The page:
CEO Heather M. Bresch was very careful in describing the opportunity ahead for Mylan. Firstly, the withdrawals from the market meant that its earlier expectations for a "slight softening" in Q3 for the epinephrine market would likely not materialize. Mylanadjusted its earnings expectations for 2015 to the higher end of its range and announced that the EpiPen would deliver an additional $0.25 to $0.30 per share in adjusted EPS for 2016. Despite these significant boosts, Bresch was careful to note that Mylan would not build its business on one product or on one-off events. The implication was that Mylan did not plan to let EpiPen dominate its business even as it acknowledged a substantial market opportunity:

"…there are approximately 28 million at-risk individuals in the United States. Of the approximately 14 million people who have been diagnosed, about 10% are carrying an Auto-Injector, leaving room for substantial upside.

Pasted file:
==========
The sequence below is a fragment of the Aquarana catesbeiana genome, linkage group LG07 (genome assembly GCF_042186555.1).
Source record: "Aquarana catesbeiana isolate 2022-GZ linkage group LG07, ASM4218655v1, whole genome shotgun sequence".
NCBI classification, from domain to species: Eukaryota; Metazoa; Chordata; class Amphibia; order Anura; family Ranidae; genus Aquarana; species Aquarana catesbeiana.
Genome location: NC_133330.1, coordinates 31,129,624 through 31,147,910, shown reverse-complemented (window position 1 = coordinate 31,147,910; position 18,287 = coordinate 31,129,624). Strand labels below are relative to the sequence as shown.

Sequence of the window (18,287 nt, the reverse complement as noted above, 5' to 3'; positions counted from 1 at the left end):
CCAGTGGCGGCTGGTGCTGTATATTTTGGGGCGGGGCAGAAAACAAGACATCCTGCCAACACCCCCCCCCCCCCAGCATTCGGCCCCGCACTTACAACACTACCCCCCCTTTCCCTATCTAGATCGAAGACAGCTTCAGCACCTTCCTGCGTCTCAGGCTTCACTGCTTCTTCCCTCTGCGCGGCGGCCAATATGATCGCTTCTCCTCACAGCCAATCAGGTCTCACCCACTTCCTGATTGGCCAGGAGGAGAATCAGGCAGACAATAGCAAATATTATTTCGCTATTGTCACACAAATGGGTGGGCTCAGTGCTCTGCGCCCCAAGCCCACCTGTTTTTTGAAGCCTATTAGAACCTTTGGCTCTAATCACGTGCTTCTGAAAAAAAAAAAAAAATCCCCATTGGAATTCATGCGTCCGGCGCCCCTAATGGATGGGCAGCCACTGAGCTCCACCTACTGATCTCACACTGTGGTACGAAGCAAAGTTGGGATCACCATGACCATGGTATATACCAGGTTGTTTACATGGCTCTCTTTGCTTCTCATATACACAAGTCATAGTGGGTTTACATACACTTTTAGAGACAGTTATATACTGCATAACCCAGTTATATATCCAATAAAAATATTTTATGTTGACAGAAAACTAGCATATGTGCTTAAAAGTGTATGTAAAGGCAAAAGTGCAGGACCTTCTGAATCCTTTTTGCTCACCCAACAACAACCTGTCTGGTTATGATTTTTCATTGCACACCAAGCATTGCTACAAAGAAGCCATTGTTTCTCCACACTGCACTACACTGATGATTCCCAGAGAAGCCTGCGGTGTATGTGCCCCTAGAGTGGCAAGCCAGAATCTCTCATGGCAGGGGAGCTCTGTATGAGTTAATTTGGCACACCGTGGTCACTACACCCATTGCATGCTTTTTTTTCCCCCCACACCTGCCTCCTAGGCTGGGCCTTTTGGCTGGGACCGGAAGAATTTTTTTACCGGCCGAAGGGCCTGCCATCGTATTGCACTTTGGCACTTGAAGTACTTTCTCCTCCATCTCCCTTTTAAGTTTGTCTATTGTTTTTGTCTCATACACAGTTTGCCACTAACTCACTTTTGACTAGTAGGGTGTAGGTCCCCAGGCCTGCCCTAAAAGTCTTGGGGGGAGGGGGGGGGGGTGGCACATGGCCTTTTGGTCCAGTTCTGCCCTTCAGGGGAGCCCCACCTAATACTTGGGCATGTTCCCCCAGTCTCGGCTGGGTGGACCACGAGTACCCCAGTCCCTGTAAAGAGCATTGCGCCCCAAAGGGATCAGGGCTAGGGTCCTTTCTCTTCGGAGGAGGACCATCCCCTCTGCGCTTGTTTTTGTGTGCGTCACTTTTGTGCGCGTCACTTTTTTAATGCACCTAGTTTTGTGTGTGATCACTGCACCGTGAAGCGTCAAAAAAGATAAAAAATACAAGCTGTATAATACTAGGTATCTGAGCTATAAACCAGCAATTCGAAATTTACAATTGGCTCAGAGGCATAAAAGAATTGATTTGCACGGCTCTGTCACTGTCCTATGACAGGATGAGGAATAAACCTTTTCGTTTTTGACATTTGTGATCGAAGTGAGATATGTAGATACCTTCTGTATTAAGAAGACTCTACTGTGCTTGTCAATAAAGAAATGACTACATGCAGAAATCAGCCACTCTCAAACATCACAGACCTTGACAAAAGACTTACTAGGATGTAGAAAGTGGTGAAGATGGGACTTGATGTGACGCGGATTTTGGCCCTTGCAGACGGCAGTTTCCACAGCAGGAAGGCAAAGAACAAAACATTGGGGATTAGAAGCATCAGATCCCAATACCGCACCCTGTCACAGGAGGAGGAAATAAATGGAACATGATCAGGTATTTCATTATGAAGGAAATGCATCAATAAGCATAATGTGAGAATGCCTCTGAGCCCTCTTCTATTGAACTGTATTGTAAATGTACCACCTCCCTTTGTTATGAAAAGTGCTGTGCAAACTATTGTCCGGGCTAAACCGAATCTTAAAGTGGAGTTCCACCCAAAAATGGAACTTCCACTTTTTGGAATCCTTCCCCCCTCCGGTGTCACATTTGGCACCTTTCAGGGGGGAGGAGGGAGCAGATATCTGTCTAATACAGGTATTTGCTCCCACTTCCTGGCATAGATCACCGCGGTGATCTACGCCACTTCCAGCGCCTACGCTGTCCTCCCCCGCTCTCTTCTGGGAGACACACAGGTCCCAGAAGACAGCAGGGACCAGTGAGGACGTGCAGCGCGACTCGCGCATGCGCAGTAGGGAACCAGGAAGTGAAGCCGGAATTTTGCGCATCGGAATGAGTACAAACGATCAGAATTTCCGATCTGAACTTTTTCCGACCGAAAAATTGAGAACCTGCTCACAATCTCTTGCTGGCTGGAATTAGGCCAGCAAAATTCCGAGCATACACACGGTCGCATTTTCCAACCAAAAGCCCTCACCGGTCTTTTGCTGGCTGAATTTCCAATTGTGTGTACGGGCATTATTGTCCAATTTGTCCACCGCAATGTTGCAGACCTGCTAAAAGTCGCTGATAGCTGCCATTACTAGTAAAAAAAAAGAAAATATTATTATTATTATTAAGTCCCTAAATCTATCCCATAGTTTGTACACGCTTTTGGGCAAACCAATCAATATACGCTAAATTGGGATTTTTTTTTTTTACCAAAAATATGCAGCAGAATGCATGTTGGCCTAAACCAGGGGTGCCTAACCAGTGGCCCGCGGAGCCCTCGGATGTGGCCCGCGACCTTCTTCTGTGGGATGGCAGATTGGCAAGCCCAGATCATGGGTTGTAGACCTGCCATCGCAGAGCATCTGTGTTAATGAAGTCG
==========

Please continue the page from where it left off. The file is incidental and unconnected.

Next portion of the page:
Additionally, anaphylactic events can occur in people with no known allergies. This was demonstrated by a recent survey of schools participating in our EpiPen4Schools program. The study indicated that more than 20% of the students or others on school grounds who had an anaphylactic episode and were treated had no idea they had any allergy. Obviously, this underscores the continued opportunity to build education and awareness about the need for access to our product, including public entities, as well as the run rate that still exists for our EpiPen franchise."

With so many people unexpectedly facing life-threatening incidents, one can only imagine the long runway for the sales of anaphylactic devices into public and private spheres of living. Yet, Bresch was once again very careful. She noted that Mylan competes in this market. She noted that nothing was likely to change with payers with whom Mylan typically signs long-term contracts.

"And as far as all of the recent events, I would say that our dynamic with the payers will stay just that, I think very dynamic…Obviously, in light of some of the recent developments, I think that we'll continue to have opportunities to improve that situation because it's not as competitive as it was."

Executive Chairman Robert J. Coury was much more blunt: